No arrest in attack on police depot
Barely four days following the reported attack on a depot of the Liberia National Police (LNP) in Coca-Cola Community, Paynesville City by unknown gunmen, targeting commander of the depot, police spokesman Sam Collins, says no arrest has been made.
Appearing on a local radio station’s talk show in Monrovia on Tuesday, 9 January Mr. Collins says the LNP is investigating the incident with the assistance officers at the depot to identify the attackers and establish their motives.
No death was reported from the attack, but the police information officer discloses that it is being probed by a team of investigators and the public will dually be informed of findings.
He reveals that investigators are wondering why the gunmen asked about the whereabouts of the commander of the Coca-Cola Community police depot, while holding hostage some of the officers on duty on the day of the attack, which occurred on Sunday, 7 January.
The police spokesman adds that the LNP is taking stocks of its performance during the elections to identify shortcomings and make appropriate recommendations for future improvement.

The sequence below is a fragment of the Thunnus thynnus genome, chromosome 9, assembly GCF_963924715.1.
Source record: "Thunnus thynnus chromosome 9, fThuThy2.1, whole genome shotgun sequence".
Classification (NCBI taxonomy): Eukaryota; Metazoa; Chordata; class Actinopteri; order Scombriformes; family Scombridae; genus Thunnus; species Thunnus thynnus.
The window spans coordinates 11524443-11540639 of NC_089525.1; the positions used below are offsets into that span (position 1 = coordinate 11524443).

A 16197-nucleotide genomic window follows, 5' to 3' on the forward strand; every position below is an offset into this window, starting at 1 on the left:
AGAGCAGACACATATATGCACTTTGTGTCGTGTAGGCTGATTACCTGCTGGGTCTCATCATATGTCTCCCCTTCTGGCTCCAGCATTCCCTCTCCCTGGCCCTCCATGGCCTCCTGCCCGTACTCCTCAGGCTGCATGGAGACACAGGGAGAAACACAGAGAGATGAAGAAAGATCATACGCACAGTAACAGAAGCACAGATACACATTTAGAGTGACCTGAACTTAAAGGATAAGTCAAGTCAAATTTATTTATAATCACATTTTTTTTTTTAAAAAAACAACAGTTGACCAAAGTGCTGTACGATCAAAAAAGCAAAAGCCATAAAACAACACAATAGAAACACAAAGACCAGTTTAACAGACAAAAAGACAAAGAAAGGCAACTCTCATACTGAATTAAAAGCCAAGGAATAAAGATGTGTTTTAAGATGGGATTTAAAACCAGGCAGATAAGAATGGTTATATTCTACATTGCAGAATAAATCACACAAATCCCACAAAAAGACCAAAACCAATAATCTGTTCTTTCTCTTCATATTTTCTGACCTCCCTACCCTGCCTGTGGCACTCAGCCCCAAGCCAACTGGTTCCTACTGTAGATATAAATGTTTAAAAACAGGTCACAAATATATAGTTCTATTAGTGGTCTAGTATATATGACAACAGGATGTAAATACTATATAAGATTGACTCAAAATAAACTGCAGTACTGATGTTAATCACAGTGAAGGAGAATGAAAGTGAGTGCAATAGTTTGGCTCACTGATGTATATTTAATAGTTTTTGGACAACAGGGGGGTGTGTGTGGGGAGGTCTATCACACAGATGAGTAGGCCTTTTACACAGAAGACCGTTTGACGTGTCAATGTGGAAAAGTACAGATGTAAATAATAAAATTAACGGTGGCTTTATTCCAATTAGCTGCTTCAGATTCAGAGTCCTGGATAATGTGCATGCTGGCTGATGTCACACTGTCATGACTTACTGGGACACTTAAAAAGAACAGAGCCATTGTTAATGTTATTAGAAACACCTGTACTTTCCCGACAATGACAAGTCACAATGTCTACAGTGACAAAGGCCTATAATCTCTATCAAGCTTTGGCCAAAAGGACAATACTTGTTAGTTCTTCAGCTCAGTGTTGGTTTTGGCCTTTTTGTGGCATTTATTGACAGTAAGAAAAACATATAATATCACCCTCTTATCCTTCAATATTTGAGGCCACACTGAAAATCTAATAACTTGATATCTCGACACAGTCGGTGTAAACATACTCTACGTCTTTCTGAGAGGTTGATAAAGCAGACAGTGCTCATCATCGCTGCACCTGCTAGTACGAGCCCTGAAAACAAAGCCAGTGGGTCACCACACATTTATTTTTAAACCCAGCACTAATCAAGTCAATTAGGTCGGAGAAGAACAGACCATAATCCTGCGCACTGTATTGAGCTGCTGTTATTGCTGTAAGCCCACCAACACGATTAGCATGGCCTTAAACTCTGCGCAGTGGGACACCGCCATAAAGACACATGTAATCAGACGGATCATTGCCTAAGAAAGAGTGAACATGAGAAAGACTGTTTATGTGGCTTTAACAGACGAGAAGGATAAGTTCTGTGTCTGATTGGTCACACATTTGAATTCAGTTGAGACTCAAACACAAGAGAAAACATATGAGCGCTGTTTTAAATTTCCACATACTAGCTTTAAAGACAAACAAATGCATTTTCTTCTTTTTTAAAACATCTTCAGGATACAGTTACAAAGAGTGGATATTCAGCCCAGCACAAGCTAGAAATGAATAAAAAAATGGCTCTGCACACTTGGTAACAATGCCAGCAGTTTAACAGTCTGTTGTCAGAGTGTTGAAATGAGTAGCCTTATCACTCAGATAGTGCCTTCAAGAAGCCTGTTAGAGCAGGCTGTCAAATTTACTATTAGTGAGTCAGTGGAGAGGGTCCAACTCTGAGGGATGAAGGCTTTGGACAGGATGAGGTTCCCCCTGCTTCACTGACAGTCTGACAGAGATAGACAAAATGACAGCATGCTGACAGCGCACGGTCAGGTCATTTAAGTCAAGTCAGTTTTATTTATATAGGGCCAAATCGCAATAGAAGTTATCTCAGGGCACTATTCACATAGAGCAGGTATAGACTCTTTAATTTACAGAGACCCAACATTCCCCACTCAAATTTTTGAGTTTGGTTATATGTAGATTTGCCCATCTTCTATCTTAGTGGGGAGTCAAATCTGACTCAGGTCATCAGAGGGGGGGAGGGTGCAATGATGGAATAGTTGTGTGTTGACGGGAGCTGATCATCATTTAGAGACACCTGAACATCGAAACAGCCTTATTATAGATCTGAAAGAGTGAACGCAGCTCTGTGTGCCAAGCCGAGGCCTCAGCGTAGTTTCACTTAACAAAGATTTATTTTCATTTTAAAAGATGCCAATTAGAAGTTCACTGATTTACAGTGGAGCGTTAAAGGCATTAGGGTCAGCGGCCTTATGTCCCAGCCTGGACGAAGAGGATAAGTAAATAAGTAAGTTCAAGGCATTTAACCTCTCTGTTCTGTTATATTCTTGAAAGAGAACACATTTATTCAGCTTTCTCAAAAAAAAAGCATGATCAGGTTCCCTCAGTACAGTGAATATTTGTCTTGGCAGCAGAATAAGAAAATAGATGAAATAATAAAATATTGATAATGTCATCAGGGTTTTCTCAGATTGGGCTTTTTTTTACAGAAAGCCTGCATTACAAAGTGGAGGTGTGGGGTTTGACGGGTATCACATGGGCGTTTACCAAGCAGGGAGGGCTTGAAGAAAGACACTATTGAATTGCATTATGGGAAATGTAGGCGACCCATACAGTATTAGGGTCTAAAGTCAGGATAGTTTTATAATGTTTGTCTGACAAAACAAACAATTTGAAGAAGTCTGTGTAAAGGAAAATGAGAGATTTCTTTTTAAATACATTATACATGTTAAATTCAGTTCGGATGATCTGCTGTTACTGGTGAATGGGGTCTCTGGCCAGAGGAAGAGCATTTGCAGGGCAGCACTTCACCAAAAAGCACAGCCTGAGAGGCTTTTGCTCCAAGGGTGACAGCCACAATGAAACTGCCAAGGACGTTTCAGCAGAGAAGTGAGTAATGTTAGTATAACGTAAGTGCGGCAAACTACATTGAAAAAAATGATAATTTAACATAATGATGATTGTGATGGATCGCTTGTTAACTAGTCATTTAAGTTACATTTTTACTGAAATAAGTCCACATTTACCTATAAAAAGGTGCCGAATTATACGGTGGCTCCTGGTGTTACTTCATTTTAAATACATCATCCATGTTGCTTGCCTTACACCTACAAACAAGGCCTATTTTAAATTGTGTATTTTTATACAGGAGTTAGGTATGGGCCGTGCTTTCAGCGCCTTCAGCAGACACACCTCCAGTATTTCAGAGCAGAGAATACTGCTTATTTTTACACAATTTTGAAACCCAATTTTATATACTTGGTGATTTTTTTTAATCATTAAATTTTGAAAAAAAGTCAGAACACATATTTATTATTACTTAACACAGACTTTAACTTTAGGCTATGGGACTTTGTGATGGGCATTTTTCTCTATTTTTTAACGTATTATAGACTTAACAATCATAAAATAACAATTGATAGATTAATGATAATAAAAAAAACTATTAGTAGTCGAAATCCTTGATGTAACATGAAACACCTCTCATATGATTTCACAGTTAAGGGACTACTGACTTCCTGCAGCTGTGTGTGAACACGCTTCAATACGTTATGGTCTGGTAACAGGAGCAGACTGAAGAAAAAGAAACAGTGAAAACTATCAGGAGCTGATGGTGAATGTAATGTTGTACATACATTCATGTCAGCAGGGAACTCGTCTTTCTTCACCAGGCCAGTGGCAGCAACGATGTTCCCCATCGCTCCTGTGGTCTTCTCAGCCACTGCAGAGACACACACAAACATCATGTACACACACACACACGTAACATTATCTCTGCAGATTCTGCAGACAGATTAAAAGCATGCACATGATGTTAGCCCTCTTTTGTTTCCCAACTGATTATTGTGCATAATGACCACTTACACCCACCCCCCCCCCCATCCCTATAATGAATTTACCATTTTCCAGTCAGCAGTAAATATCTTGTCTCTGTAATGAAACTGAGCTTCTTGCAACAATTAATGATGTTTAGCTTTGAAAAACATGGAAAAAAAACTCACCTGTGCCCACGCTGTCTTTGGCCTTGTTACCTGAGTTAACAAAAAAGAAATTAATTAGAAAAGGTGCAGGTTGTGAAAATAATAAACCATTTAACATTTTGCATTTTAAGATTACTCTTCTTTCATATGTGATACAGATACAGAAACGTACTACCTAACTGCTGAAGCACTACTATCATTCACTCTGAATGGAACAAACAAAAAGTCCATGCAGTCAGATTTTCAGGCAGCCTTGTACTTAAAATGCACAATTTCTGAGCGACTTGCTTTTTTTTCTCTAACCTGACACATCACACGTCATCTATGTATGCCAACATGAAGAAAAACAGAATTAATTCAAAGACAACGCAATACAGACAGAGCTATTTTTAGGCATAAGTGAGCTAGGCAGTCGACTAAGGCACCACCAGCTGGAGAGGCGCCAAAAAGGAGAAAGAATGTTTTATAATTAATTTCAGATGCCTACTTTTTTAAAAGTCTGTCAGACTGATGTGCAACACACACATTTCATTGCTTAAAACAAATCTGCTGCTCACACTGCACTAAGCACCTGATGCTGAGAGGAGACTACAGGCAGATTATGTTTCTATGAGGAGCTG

He says the LNP is also recalling officers that were deployed in some of the counties to providing security protection during the just ended run-off presidential election.
Meanwhile, veteran Human Rights Lawyer Dempster Brown terms the reported attack on the police deport in Paynesville City a serious threat against the national security apparatus of Liberia.
He says the attack has the propensity to instill fear in the citizens and drive away potential investors coming to invest in the economy. Cllr. Dempster challenges authorities of the Liberia National Police to ensure that everything is done to apprehend and prosecute perpetrators of the horrible attack.
The attack on the police station comes barely two weeks to the inauguration of President-elect George Manneh Weah and Vice President-elect Jewel Howard-Taylor on 22 January at the Samuel Kanyon Doe Sports Stadium in Paynesville outside Monrovia.
By Emmanuel Mondaye